by Dr. Rafael Medoff
Two new books, Churchill and the Jews: A Lifelong Friendship, by Martin Gilbert, and Churchill’s Promised Land, by Michael Makovsky, portray Winston Churchill as a devoted friend of the Jewish people and claim he did his best to save Jews from the Holocaust.
But in 1943, some U.S. officials had a very different view of Churchill’s response to the Holocaust. They blamed his government for preventing European Jewish refugees from reaching Palestine, thus trapping them in Hitler’s inferno.
Josiah E. DuBois, Jr., a young attorney on the staff of Treasury Secretary Henry Morgenthau, Jr., was the first to expose the British effort, in collaboration with the U.S. State Department, to obstruct rescue of refugees.
In the early summer of 1943, DuBois and his colleagues approved a license for Jewish organizations to transfer funds to Nazi-occupied Europe to ransom French and Rumanian Jews. But for the next six months, the State Department stalled the license, claiming it had to make sure the British had no objections.
The State Department knew London would object to the rescue plan. At a White House meeting earlier that year with Churchill’s foreign minister, Anthony Eden, U.S. officials had raised the idea of helping 60,000 Jews in Bulgaria. Eden replied “that the whole problem of the Jews in Europe is very difficult and that we should move very cautiously about offering to take all Jews out of a country like Bulgaria. If we do that, then the Jews of the world will be wanting us to make similar offers in Poland and Germany.”
The heart of the problem was Churchill’s Palestine policy. A prewar White Paper had almost completely closed the doors of Palestine to Jewish refugees. Churchill, after becoming prime minister in 1940, insisted on maintaining that harsh policy, because of Arab opposition to Jewish immigration.
Churchill refused to even discuss the issue. He instructed his staff to forward all appeals about Jewish refugees to the Foreign Office. When his ally, MP Eleanor Rathbone, asked for just “a few minutes” to talk about the refugees, he told an aide: “I cannot do this, so get me out of it with the utmost civility.”
In December 1943, British officials formally replied to the license request: they told the U.S. they were “concerned with the difficulties of disposing of any considerable number of Jews should they be rescued from enemy occupied territory.” A furious Secretary Morgenthau characterized the Churchill government’s position as “a satanic combination of British chill and diplomatic double-talk, cold and correct and adding up to a sentence of death.”
“In simple terms,” DuBois said at a Treasury Department staff meeting, “the British point of view … is that they are apparently prepared to accept the possible –even probable– death of thousands of Jews in enemy territory …”
Morgenthau said the attitude expressed by the Churchill administration and some State Department and Army officials “is no different from Hitler’s attitude.” His aide Herbert Gaston replied: “You are unfair. We don’t shoot them. We let other people shoot them, and let them starve.” Staffer Ansel Luxford added: “The British, by doing nothing, are condemning these people to death.”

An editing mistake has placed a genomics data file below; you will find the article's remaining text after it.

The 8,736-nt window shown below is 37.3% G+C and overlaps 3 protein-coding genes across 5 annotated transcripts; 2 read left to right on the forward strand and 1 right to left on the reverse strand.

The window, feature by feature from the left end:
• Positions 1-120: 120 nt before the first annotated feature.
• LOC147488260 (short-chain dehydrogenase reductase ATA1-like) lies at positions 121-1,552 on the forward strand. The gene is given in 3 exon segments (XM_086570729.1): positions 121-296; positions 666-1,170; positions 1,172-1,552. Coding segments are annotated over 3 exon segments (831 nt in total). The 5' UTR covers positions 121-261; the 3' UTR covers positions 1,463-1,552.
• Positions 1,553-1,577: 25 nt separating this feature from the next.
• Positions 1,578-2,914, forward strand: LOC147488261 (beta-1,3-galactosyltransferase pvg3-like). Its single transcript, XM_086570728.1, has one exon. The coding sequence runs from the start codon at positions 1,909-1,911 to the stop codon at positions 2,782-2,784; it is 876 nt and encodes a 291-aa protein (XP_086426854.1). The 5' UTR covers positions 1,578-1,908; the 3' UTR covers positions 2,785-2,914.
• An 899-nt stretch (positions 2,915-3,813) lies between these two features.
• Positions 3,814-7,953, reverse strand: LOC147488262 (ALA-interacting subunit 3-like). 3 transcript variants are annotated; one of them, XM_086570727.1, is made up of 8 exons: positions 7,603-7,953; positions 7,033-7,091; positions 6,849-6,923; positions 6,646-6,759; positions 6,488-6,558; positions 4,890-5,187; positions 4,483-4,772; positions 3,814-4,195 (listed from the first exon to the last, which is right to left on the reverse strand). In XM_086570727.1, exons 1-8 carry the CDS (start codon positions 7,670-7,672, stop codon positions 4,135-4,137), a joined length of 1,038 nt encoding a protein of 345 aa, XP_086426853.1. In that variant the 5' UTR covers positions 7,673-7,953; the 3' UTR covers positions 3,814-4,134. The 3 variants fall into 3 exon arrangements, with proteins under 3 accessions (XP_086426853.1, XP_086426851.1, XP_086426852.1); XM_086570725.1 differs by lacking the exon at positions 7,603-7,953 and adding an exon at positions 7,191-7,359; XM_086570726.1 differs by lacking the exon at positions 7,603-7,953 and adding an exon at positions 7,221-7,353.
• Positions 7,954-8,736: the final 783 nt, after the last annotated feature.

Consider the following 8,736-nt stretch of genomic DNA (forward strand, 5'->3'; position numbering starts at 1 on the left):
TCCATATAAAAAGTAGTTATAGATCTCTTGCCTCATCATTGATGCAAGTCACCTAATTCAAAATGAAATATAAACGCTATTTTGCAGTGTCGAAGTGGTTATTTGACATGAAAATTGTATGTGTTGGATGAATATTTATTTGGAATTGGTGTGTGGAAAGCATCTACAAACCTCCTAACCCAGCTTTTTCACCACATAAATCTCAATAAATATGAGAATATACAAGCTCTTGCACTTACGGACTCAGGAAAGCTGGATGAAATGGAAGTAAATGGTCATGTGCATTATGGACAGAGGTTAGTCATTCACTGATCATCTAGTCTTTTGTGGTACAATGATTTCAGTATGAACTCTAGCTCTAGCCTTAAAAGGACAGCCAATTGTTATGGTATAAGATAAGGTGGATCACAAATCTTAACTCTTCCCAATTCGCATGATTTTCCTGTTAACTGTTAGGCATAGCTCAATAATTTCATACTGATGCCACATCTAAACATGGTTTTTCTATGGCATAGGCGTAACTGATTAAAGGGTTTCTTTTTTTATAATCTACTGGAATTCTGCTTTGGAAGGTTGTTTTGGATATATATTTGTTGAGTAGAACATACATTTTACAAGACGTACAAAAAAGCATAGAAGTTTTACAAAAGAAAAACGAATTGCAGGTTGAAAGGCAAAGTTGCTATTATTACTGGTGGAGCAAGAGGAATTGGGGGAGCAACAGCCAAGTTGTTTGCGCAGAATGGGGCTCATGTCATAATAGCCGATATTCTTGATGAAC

The answer, DuBois told Morgenthau, was to “take the bull by the horns” and “get this thing out of the State Department into some agency’s hands that is willing to deal with it frontally… ” He urged Morgenthau to ask President Franklin Roosevelt to create a government agency that would focus on rescuing Jews.
On Christmas Day, 1943, DuBois composed a devastating 18-page report titled “Report to the Secretary on the Acquiescence of This Government in the Murder of the Jews.” It detailed how the Churchill government and the State Department had suppressed news of the Holocaust and obstructed rescue opportunities.
DuBois’s report, together with pressure from Congress and Jewish activists, convinced Morgenthau to go to the president. With election day just ten months away, the last thing FDR needed was a scandal over the refugees. He issued an executive order establishing the War Refugee Board.
Officials of the Churchill administration repeatedly interfered with the Board’s work. DuBois himself finally flew to London in 1944 to break this rescue logjam, only to be told by Undersecretary George Hall: “What are we going to do with them, Mr. DuBois, if they are released?”
Despite these and other obstacles, the Board played a major role in rescuing over 200,000 Jews and 20,000 non-Jews, during the final fifteen months of the war. Its efforts included financing the life-saving work of Swedish diplomat Raoul Wallenberg in Budapest.
The work of Josiah DuBois, the War Refugee Board, and Raoul Wallenberg represented the heights of moral courage in responding to the Holocaust. Sadly, the response of Winston Churchill and his government represented the opposite.